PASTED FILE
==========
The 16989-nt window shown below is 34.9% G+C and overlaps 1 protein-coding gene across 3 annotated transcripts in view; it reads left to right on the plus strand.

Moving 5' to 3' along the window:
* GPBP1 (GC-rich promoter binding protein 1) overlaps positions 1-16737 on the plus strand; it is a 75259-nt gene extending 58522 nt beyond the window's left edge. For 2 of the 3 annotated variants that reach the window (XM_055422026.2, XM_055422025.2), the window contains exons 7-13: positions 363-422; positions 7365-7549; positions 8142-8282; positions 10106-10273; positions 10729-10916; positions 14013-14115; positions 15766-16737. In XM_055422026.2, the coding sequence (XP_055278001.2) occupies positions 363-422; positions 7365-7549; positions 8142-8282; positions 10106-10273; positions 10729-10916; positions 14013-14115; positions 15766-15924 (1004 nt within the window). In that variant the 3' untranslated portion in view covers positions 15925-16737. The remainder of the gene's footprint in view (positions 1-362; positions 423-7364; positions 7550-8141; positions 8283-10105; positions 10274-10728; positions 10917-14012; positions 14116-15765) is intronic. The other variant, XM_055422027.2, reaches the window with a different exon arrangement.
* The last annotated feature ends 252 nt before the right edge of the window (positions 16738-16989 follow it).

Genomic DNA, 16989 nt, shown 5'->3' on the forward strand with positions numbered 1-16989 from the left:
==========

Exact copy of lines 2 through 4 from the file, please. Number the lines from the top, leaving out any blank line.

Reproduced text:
Moving 5' to 3' along the window:
* GPBP1 (GC-rich promoter binding protein 1) overlaps positions 1-16737 on the plus strand; it is a 75259-nt gene extending 58522 nt beyond the window's left edge. For 2 of the 3 annotated variants that reach the window (XM_055422026.2, XM_055422025.2), the window contains exons 7-13: positions 363-422; positions 7365-7549; positions 8142-8282; positions 10106-10273; positions 10729-10916; positions 14013-14115; positions 15766-16737. In XM_055422026.2, the coding sequence (XP_055278001.2) occupies positions 363-422; positions 7365-7549; positions 8142-8282; positions 10106-10273; positions 10729-10916; positions 14013-14115; positions 15766-15924 (1004 nt within the window). In that variant the 3' untranslated portion in view covers positions 15925-16737. The remainder of the gene's footprint in view (positions 1-362; positions 423-7364; positions 7550-8141; positions 8283-10105; positions 10274-10728; positions 10917-14012; positions 14116-15765) is intronic. The other variant, XM_055422027.2, reaches the window with a different exon arrangement.
* The last annotated feature ends 252 nt before the right edge of the window (positions 16738-16989 follow it).